Long ago during the Coal Age the rugged Ozarks were the western coast of North America as rising and falling sea levels caused the scene to alternate between shallow tropical seas and coastal swampland. Continental drift had placed ancient Arkansas on the equator and the collision of land masses caused a great arc of rugged mountains to extend from eastern Canada around to become the ancestral Ouachita range. This collision had produced a single continuous land mass (Pangea) extending all the way over the south pole. That, in turn, caused great ice sheets to come and go, as driven by periodic shifts in the shape of the earth’s orbit – the same shifts that have caused ice sheets to come and go in our present Pleistocene era. With the gentle slope on the edge of our continent, river deltas extended back and forth between southern Illinois and central Arkansas as ice sheets expanded and contracted. All the while, the advancing continental collision and build-up of sediments derived from mountain ranges being created caused river deltas to extend ever farther into our area. The sandstone deposited by those deltas would become the backbone of the Boston Mountains we hike on today. [...]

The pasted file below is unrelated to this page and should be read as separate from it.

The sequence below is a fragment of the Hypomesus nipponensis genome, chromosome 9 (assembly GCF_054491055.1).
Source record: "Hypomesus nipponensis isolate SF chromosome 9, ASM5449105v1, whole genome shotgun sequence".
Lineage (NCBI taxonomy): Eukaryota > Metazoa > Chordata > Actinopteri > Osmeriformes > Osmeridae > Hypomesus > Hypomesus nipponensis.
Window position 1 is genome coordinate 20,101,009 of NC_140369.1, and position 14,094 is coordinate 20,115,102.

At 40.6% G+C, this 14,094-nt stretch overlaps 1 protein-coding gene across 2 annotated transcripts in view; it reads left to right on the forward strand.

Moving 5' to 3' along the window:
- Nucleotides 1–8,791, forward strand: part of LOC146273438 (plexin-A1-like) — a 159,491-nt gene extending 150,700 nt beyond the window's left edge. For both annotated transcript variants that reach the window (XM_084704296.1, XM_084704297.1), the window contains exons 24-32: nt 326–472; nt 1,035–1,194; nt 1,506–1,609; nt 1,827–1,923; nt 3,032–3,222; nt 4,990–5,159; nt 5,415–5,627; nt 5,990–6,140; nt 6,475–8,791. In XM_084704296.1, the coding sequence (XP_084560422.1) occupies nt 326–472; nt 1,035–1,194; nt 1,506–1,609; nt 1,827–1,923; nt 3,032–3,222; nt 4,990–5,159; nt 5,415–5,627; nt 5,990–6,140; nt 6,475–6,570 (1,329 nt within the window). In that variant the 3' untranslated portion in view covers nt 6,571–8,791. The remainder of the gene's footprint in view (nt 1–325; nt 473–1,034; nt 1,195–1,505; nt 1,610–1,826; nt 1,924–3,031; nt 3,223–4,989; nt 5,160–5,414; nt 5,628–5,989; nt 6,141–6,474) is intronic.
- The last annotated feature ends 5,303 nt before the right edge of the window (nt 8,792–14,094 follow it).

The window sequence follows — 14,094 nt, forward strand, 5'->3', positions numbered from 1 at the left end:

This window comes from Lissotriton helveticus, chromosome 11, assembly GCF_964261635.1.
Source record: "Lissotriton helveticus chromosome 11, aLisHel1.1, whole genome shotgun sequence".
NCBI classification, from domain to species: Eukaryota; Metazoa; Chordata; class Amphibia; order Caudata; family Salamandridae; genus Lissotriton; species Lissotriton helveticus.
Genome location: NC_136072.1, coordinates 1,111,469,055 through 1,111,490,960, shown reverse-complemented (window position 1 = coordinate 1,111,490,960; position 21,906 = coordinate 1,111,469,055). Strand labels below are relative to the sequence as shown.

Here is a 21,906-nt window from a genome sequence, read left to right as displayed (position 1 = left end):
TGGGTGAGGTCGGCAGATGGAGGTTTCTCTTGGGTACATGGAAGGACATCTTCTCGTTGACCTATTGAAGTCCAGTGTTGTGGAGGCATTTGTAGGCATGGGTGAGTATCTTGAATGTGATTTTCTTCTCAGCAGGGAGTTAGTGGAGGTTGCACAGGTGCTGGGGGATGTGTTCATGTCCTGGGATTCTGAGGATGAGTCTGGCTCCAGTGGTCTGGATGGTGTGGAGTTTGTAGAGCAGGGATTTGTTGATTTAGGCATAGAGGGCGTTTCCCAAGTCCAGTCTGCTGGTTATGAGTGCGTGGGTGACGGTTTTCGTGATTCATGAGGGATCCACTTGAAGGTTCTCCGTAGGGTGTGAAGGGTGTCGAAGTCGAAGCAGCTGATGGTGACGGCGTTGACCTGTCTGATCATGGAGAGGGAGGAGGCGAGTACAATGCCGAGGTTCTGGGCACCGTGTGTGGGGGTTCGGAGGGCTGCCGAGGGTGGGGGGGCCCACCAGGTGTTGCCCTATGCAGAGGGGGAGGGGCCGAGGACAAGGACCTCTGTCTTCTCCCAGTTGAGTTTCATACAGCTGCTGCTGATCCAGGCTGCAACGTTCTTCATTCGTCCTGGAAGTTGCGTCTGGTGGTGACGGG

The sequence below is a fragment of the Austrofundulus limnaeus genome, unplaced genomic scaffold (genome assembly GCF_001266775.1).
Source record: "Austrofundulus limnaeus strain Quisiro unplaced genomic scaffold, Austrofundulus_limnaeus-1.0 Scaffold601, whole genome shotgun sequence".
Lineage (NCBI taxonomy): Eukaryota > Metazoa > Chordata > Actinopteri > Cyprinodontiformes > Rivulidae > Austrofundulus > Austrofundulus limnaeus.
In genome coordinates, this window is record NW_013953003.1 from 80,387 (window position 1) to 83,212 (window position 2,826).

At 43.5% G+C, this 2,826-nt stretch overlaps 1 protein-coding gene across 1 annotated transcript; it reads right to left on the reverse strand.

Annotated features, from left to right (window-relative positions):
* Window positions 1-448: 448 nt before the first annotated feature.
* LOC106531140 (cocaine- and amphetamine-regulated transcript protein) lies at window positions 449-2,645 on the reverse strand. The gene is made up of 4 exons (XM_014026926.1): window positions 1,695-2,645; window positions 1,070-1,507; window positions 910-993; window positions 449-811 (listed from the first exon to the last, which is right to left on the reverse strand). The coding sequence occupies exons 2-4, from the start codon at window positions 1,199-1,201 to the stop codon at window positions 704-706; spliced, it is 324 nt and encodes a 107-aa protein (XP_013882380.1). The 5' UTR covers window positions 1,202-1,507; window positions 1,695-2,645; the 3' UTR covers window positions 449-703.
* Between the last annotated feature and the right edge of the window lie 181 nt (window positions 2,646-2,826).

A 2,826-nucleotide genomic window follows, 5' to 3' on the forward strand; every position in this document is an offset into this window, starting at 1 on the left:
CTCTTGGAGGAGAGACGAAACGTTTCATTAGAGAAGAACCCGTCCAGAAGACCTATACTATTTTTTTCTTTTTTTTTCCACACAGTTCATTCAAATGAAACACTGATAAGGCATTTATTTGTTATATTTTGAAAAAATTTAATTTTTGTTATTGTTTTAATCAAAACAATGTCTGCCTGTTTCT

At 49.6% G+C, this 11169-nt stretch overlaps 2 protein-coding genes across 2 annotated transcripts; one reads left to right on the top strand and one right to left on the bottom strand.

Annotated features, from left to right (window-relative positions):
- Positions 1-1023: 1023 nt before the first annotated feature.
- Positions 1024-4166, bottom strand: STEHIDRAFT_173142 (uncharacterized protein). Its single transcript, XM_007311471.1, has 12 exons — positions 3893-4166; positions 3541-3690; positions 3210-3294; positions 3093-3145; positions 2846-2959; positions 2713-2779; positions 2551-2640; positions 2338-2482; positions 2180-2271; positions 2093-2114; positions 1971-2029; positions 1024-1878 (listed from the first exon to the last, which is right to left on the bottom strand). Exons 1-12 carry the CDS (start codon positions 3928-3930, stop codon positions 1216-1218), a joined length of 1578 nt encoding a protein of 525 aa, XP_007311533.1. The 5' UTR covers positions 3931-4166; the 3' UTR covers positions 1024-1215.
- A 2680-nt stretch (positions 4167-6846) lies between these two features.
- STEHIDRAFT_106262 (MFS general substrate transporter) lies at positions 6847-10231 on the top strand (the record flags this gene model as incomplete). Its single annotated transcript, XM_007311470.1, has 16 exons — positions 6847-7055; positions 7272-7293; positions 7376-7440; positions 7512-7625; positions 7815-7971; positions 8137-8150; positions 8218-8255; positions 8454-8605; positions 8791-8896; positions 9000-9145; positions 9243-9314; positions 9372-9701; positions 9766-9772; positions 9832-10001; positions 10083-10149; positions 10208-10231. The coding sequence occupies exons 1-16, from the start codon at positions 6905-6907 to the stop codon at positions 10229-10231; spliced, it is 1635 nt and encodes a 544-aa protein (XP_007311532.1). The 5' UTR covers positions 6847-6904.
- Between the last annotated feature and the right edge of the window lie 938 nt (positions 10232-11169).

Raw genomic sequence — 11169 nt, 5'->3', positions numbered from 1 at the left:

16 12, 2021

The Buffalo River Conservation Committee (BRCC)

By |2021-12-16T10:19:21-06:00December 16th, 2021|Categories: Pack & Paddle, Winter 2021|Tags: |